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Logistics: Afghanistan Turns To The Northern Distribution Network
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August 26, 2011: Russia has agreed to supply Afghanistan with over 500,000 tons of petroleum products a year (about 20 percent of annual needs), via railroad lines reaching the Afghan border in Uzbekistan and Turkmenistan. Afghanistan has only 75 kilometers of rail line, from the Uzbekistan border to the city of Marzar I Sharif. This line was completed a year ago, and more such rail lines are planned. Afghanistan is one of the last nations on the planet to build a nationwide rail network. Russian wants some of that business. Russia has also offered to upgrade and expand electric transmission lines in northern Afghanistan.

The Russians also want to ship other goods into Afghanistan, but this will require that some road projects be completed first. Russia is competing with Pakistan to be the main transportation outlet for the landlocked nation. Currently about a third of fuel comes from Iran, and the rest via Pakistan.

Meanwhile, thefts from U.S. supply shipments (via the Pakistani port of Karachi, thence by road north) to Afghanistan, and Pakistani threats to cut this supply line, has led to something the Pakistanis do not like. Over the past few years, the U.S. and NATO have been bringing in more supplies via the north. Now, about 40 percent of supplies are arriving via the "Northern Distribution Network". The U.S. is rushing to move 75 percent of cargo via the northern route by the end of this year, and all of it within a year. It took five years to negotiate unfettered transit rights for NATO military cargo via Russian and Central Asian railroads. This will cost Pakistani port and transportation firms over $100 million a year, and greatly reduce the theft.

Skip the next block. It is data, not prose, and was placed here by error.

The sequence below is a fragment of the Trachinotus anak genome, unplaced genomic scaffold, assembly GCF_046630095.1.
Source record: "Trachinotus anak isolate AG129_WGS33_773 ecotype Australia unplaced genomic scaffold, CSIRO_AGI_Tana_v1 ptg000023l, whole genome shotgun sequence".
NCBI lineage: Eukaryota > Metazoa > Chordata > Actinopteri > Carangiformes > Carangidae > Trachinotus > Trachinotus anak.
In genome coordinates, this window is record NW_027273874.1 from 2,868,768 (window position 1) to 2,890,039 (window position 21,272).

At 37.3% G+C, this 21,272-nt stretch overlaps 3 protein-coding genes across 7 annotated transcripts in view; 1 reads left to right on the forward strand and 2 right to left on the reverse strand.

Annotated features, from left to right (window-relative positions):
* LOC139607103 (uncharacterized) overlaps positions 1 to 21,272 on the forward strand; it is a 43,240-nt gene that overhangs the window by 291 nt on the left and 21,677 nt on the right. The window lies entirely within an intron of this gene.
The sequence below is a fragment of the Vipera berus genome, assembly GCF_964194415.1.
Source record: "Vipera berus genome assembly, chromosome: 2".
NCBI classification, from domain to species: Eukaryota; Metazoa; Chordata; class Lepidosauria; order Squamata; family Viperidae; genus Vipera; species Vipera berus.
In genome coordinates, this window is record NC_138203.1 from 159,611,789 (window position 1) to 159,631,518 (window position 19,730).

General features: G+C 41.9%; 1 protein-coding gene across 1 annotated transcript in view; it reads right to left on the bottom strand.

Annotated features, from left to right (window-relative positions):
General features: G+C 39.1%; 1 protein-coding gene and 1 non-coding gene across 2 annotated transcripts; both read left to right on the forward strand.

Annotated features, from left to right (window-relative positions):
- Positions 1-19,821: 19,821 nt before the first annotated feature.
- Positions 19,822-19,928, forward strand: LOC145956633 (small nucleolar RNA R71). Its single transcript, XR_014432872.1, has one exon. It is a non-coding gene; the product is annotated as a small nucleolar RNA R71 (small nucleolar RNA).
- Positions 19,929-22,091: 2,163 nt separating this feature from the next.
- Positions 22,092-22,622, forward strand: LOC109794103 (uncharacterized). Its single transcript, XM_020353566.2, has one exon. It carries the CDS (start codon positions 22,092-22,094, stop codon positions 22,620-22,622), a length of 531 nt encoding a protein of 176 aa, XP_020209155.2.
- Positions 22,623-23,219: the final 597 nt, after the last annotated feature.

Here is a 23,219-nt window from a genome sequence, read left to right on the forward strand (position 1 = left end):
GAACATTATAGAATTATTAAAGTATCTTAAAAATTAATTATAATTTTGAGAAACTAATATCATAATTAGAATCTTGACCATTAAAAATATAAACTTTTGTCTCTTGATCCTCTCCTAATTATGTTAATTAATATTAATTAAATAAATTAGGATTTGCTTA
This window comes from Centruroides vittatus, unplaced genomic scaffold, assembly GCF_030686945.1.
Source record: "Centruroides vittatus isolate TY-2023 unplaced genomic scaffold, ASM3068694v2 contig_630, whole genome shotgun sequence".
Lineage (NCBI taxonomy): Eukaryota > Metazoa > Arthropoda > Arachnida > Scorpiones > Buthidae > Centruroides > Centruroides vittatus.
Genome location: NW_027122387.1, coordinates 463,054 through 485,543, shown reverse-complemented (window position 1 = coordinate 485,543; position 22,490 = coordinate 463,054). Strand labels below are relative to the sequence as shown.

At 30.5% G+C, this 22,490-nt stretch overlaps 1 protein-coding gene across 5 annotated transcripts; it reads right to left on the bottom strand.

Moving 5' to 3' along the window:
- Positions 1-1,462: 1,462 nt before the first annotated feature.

The Afghanistan government, and most Afghan businessmen, sees the "Northern Distribution Network" as a potentially cheaper and safer way to get goods into and out of the country.

 

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